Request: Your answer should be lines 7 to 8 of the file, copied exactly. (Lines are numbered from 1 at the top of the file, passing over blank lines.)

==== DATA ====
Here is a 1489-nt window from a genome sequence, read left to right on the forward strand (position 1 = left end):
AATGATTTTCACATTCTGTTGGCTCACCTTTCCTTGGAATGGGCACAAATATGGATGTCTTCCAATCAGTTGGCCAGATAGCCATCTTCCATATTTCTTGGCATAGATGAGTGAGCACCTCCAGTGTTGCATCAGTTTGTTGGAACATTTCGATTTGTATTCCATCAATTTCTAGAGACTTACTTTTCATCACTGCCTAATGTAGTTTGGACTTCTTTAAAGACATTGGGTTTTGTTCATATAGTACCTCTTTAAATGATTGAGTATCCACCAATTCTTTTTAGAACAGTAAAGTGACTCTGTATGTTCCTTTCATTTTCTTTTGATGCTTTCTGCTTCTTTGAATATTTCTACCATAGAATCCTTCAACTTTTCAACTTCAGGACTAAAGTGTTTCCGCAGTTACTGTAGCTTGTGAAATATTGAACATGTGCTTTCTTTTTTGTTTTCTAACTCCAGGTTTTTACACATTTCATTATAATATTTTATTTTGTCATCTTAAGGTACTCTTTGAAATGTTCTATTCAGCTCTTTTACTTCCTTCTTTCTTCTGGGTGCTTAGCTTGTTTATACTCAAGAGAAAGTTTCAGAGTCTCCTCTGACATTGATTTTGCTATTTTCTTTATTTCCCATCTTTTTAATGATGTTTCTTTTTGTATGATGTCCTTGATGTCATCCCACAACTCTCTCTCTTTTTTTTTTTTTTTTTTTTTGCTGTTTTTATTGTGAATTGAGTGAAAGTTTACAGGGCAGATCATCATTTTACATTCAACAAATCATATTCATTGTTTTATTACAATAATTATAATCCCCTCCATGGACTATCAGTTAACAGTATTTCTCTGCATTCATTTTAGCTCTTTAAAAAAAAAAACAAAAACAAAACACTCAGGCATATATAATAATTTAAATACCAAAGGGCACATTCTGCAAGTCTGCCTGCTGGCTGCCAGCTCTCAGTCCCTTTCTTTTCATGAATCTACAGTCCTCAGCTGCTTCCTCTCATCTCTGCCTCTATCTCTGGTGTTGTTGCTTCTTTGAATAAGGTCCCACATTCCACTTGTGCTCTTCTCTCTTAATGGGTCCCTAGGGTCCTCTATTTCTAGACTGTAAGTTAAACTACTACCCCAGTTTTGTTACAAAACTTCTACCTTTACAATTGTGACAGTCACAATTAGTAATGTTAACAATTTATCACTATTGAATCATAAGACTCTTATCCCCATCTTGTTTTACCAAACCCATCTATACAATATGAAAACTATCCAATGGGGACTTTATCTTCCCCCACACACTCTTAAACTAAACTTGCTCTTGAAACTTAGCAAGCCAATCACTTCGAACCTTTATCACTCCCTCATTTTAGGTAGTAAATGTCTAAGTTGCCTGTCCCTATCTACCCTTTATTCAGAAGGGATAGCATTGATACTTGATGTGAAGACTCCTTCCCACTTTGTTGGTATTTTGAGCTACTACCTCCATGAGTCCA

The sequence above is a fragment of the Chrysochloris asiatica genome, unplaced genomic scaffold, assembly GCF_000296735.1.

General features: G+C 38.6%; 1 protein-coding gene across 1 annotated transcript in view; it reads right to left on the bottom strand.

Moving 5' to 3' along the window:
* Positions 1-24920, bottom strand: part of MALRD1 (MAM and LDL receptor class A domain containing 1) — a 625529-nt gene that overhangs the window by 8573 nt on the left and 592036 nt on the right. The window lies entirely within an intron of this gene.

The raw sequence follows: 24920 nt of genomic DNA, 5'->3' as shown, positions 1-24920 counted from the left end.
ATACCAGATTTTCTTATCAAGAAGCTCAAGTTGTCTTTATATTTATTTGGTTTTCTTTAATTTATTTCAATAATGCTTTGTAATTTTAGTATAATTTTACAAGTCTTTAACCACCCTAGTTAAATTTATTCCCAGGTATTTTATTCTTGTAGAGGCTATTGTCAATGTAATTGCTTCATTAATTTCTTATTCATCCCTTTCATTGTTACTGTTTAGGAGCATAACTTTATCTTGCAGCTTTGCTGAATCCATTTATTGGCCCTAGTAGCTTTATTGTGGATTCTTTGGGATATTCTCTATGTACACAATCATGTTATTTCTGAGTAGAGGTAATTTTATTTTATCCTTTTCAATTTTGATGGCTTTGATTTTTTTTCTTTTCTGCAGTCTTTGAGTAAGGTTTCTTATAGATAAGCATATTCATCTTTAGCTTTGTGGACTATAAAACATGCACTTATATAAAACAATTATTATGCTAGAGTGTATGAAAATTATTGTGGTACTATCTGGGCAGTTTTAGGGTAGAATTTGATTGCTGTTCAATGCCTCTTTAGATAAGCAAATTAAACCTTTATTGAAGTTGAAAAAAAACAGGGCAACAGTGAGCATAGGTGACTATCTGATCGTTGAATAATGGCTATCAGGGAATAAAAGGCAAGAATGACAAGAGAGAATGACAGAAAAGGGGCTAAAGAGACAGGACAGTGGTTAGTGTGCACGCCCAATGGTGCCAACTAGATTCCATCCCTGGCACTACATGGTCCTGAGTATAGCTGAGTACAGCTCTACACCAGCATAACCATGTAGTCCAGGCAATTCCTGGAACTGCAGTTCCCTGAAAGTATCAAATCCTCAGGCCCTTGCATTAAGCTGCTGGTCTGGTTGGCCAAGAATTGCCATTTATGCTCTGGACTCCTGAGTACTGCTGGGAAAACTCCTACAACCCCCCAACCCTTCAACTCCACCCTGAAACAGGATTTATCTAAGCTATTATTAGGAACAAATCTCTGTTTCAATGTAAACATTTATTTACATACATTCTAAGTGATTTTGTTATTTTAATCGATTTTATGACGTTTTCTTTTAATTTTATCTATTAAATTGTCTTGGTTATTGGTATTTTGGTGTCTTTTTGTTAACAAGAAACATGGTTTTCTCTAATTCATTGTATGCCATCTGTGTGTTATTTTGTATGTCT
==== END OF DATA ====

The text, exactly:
The raw sequence follows: 24920 nt of genomic DNA, 5'->3' as shown, positions 1-24920 counted from the left end.
ATACCAGATTTTCTTATCAAGAAGCTCAAGTTGTCTTTATATTTATTTGGTTTTCTTTAATTTATTTCAATAATGCTTTGTAATTTTAGTATAATTTTACAAGTCTTTAACCACCCTAGTTAAATTTATTCCCAGGTATTTTATTCTTGTAGAGGCTATTGTCAATGTAATTGCTTCATTAATTTCTTATTCATCCCTTTCATTGTTACTGTTTAGGAGCATAACTTTATCTTGCAGCTTTGCTGAATCCATTTATTGGCCCTAGTAGCTTTATTGTGGATTCTTTGGGATATTCTCTATGTACACAATCATGTTATTTCTGAGTAGAGGTAATTTTATTTTATCCTTTTCAATTTTGATGGCTTTGATTTTTTTTCTTTTCTGCAGTCTTTGAGTAAGGTTTCTTATAGATAAGCATATTCATCTTTAGCTTTGTGGACTATAAAACATGCACTTATATAAAACAATTATTATGCTAGAGTGTATGAAAATTATTGTGGTACTATCTGGGCAGTTTTAGGGTAGAATTTGATTGCTGTTCAATGCCTCTTTAGATAAGCAAATTAAACCTTTATTGAAGTTGAAAAAAAACAGGGCAACAGTGAGCATAGGTGACTATCTGATCGTTGAATAATGGCTATCAGGGAATAAAAGGCAAGAATGACAAGAGAGAATGACAGAAAAGGGGCTAAAGAGACAGGACAGTGGTTAGTGTGCACGCCCAATGGTGCCAACTAGATTCCATCCCTGGCACTACATGGTCCTGAGTATAGCTGAGTACAGCTCTACACCAGCATAACCATGTAGTCCAGGCAATTCCTGGAACTGCAGTTCCCTGAAAGTATCAAATCCTCAGGCCCTTGCATTAAGCTGCTGGTCTGGTTGGCCAAGAATTGCCATTTATGCTCTGGACTCCTGAGTACTGCTGGGAAAACTCCTACAACCCCCCAACCCTTCAACTCCACCCTGAAACAGGATTTATCTAAGCTATTATTAGGAACAAATCTCTGTTTCAATGTAAACATTTATTTACATACATTCTAAGTGATTTTGTTATTTTAATCGATTTTATGACGTTTTCTTTTAATTTTATCTATTAAATTGTCTTGGTTATTGGTATTTTGGTGTCTTTTTGTTAACAAGAAACATGGTTTTCTCTAATTCATTGTATGCCATCTGTGTGTTATTTTGTATGTCT